Monday November 16, 2020 | VICTORIA, BC [Updated 10:45 pm]
by Mary P Brooke, B.Sc., editor | Island Social Trends
Keeping with the current trend, today’s COVID-19 case numbers were high.
Provincial Health Officer Dr Bonnie Henry said today in her usual Monday media briefing that over the weekend and into today (a three-day count by the BC Centre for Disease Control (BC CDC), that there are 1,959 new cases.
That’s an average of 653 per day, which is even higher than the previous peak of 617 seen just ahead of the weekend). The day-by-day count over the last weekend was: 654 (Friday to Saturday, November 14 to 15; 659 (Saturday to Sunday, November 15 to 16); and 646 (Sunday to Monday, November 16 to 17).
Presently 10,928 people are self-isolating due to exposure to known cases of COVID-19. That’s down somewhat from a peak of 12,016 on Friday the 13th.
COVID hospitalizations in BC are up, now 181 people (57 in ICU). There have been 1,308 hospitalizations in BC during the pandemic to date. A higher rate of hospitalization of course puts the health-care system on higher alert. It puts additional strain on personnel and procedures, as well as supplies of personal protective equipment (PPE).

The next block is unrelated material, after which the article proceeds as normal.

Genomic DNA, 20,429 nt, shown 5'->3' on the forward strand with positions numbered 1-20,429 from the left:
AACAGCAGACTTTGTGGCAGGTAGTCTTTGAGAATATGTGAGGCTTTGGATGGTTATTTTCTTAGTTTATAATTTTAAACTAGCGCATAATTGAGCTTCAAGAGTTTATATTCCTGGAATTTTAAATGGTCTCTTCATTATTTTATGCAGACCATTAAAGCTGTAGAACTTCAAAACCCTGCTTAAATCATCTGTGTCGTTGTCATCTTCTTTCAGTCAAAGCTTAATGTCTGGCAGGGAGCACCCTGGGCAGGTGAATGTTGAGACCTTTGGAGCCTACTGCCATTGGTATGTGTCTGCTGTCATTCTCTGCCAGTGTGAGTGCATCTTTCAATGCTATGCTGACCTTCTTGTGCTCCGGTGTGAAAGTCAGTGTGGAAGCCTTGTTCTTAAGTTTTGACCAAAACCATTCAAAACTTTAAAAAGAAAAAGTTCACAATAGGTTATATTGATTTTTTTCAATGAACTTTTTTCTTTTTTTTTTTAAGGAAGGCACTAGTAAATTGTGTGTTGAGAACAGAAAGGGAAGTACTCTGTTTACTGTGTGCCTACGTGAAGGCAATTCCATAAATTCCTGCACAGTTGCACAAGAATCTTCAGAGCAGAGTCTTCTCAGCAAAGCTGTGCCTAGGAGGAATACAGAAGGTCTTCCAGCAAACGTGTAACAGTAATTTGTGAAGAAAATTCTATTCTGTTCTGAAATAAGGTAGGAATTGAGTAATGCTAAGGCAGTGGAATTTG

Health Minister Adrian Dix today said that 43 pallets of PPE arrived by air cargo this past weekend. That large shipment is being sorted and tested before being distributed to where it’s needed around the province.
There have been 11 new health-care outbreaks, bringing the active total to 52 (45 in long-term care and seven in acute care).
Death count up:
There were nine deaths by COVID over the weekend (in the lower mainland and northern BC). That’s the highest death count increase in a long while.
Minister Dix and Dr Henry always offer their condolences to the families and caregivers, particularly as it’s even more difficult to grieve in usual ways during a pandemic where people must ‘stay apart to stay safe’.
Vancouver Island focus:
There are 41 new cases on Vancouver Island in today’s three-day report, which is high for the Island Health region (total now 381 cases, of which 99 are active).
There were new-case increases in all age groups, which differs from most previous weeks. Now two people are in hospital in Island Health due to COVID-19 (one in ICU). This indicates more active transmission on the island, harkening back to the first wave in March and April.